Suspected secessionists operating under the banner of the Biafra Nations League (BnL) on the Bakassi peninsular and parts of Cross River assaulted the Iyang jetty in the state's Bakassi Local Government Area yesterday, killing one policeman and injured others. Details of the attack were unavailable, and BnL leader Princewill Richards declined to comment on the incident, but top BnL sources indicated the attack was carried out to protest the government's continued arrest of Nnamdi Kanu and other Biafrans.
According to Irene Ugbo, the Police Public Relations Officer (PPRO), who confirmed the occurrence, there was an attack on the maritime police at Ikang (Bakassi), an unfortunate incident in which one police officer was killed and two others were injured. "We also reacted," he continued, "and I believe we hurt some of them." The inquiry into the gang is currently underway, and I am confident that they are militants. We're on the hunt for them, and we'll catch them shortly."
In a similar event, the BnL has threatened to halt oil exports from the Gulf of Guinea in order to press their demands. The refusal of the government to resettle the displaced Bakassi people was also labeled by the BnL as the highest evil, which must be stopped or more bloodshed will be recorded in the region.
According to a statement signed by BnL's National Leader, Princewill Richards, Deputy Leader, Ebuta Takon, and Chairman of the Standing Committee of Senior Officers of BnL, Godstime Ntukidem, and made available to The Guardian in Calabar, BnL is attempting to halt the flow of oil in the Gulf of Guinea because it is the only way to get the world to speak out for Biafra, and President Muhammadu Buhari is insisting on. "We are making measures to slow down oil operations in the Gulf of Guinea," BnL stated, "via targeted vessels that we have blacklisted, closing down oil firms, and very soon, after we accomplish our targets, we will disconnect the pipelines."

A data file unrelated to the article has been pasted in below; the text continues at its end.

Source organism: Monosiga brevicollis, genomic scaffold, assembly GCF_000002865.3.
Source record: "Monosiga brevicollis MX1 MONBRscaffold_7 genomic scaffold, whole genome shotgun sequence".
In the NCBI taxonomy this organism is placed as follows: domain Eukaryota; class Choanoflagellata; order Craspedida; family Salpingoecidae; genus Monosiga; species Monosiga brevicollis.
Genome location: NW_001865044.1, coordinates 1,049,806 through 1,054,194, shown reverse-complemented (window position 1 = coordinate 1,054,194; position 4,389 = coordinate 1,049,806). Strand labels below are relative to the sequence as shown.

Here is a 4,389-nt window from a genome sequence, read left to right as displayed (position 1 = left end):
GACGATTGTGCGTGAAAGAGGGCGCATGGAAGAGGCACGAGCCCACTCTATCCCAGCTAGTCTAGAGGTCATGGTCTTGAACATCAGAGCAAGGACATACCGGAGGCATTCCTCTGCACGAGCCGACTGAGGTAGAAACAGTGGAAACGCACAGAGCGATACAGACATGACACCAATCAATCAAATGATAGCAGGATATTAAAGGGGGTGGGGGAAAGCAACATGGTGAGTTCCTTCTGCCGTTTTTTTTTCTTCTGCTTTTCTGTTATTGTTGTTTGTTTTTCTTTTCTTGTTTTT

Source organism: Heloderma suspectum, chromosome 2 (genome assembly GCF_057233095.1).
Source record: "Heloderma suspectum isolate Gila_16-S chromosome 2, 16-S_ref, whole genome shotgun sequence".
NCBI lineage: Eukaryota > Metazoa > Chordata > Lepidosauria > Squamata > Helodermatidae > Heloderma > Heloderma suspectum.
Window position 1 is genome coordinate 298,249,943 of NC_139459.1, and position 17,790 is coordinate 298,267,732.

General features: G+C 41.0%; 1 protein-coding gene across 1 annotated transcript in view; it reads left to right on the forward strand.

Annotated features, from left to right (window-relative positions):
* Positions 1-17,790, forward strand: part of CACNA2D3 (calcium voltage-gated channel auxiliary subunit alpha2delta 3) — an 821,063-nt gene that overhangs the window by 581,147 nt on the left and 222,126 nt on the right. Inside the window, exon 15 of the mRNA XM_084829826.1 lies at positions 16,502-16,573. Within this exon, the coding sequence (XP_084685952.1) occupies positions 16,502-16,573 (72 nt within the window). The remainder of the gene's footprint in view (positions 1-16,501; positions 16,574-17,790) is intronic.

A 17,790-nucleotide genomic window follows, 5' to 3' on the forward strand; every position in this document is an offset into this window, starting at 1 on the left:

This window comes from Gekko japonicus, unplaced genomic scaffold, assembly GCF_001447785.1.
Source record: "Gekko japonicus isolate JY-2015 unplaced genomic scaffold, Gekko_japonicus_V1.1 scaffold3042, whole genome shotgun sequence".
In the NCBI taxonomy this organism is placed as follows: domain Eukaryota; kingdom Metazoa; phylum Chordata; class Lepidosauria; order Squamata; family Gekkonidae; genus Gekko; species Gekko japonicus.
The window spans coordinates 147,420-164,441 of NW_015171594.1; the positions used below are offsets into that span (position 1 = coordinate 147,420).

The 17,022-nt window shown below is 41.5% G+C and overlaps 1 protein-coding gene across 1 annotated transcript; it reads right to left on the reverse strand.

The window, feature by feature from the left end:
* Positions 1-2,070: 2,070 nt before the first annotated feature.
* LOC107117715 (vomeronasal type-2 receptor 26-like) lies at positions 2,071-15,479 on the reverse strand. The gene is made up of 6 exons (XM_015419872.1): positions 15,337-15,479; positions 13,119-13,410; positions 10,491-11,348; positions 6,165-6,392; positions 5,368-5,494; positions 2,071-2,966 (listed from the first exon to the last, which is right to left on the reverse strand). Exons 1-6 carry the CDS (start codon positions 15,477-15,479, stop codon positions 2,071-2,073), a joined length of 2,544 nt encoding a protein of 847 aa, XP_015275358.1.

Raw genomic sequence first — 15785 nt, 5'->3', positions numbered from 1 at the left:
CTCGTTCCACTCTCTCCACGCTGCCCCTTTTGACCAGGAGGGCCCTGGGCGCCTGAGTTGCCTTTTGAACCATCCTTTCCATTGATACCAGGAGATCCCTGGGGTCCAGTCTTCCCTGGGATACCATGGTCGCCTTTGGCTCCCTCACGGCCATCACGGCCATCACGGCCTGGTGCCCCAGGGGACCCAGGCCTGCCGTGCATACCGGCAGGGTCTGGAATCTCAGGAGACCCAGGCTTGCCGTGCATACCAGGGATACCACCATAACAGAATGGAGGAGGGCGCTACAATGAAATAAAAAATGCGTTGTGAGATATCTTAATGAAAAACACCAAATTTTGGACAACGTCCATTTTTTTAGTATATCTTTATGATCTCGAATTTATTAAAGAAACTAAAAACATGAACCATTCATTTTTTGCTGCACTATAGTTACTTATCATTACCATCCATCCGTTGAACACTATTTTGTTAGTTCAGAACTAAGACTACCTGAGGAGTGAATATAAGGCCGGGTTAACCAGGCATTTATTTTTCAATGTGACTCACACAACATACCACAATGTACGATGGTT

They praised their supporters at the border, particularly the recently arrested members in Ikom, Cross River State, and their followers in Bakassi, who have been able to clean the waterways of foreign vessels, insisting that international business at sea will be hampered, but they must release their members arrested in Ikom or there will be no peace. The refusal of the government to resettle the displaced Bakassi people, according to BnL, is the height of depravity, with the Nigerian government profiting off the people's suffering for political gain. They voiced concern about further military operations by Cameroonian forces against remains of the ceded Bakassi Peninsula, saying that such activities could lead to additional violence in the region, particularly the bombing of more military equipment by militants.
The statement recalled that a militant group, Black Marine, which claims to be the armed wing of BnL, claimed responsibility for the bombing of two military gunboats in the Abana waterside community in the Peninsula a week ago, forcing authorities to ask workers to leave the quarters for safety reasons.
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